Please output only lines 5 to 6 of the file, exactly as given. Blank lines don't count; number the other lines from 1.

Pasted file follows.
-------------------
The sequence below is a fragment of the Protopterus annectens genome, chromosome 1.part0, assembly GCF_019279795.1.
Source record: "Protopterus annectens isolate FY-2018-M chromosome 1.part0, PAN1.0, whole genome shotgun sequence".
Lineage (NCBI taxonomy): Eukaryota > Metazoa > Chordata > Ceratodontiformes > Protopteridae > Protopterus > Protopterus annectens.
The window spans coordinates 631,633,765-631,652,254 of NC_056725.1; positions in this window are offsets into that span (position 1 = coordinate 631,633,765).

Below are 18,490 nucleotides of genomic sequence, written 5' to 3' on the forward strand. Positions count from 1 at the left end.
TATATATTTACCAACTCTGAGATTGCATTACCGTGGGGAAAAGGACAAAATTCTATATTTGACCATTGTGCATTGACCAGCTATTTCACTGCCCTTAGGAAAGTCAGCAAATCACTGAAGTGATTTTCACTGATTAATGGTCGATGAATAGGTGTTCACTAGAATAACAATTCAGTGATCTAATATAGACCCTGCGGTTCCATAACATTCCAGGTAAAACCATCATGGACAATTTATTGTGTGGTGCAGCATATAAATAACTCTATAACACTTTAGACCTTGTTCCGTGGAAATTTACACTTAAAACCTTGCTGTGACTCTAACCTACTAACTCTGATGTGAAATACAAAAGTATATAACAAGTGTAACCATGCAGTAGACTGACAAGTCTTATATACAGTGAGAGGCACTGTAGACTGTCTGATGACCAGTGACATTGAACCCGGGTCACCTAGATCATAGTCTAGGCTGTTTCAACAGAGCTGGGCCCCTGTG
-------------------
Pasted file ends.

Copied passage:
Below are 18,490 nucleotides of genomic sequence, written 5' to 3' on the forward strand. Positions count from 1 at the left end.
TATATATTTACCAACTCTGAGATTGCATTACCGTGGGGAAAAGGACAAAATTCTATATTTGACCATTGTGCATTGACCAGCTATTTCACTGCCCTTAGGAAAGTCAGCAAATCACTGAAGTGATTTTCACTGATTAATGGTCGATGAATAGGTGTTCACTAGAATAACAATTCAGTGATCTAATATAGACCCTGCGGTTCCATAACATTCCAGGTAAAACCATCATGGACAATTTATTGTGTGGTGCAGCATATAAATAACTCTATAACACTTTAGACCTTGTTCCGTGGAAATTTACACTTAAAACCTTGCTGTGACTCTAACCTACTAACTCTGATGTGAAATACAAAAGTATATAACAAGTGTAACCATGCAGTAGACTGACAAGTCTTATATACAGTGAGAGGCACTGTAGACTGTCTGATGACCAGTGACATTGAACCCGGGTCACCTAGATCATAGTCTAGGCTGTTTCAACAGAGCTGGGCCCCTGTG